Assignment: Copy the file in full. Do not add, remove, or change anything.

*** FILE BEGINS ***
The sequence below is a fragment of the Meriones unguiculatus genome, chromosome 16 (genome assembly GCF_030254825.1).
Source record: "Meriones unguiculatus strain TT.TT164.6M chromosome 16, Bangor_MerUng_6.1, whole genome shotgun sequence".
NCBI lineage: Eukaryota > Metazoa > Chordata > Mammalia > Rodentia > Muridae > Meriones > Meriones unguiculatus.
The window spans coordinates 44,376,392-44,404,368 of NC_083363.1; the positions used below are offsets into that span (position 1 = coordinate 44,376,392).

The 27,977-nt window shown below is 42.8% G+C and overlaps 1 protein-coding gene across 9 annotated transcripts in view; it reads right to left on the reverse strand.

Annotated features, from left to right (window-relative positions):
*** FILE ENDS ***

The sequence below is a fragment of the Meriones unguiculatus genome, chromosome 16 (genome assembly GCF_030254825.1).
Source record: "Meriones unguiculatus strain TT.TT164.6M chromosome 16, Bangor_MerUng_6.1, whole genome shotgun sequence".
NCBI lineage: Eukaryota > Metazoa > Chordata > Mammalia > Rodentia > Muridae > Meriones > Meriones unguiculatus.
The window spans coordinates 44,376,392-44,404,368 of NC_083363.1; the positions used below are offsets into that span (position 1 = coordinate 44,376,392).

The 27,977-nt window shown below is 42.8% G+C and overlaps 1 protein-coding gene across 9 annotated transcripts in view; it reads right to left on the reverse strand.

Annotated features, from left to right (window-relative positions):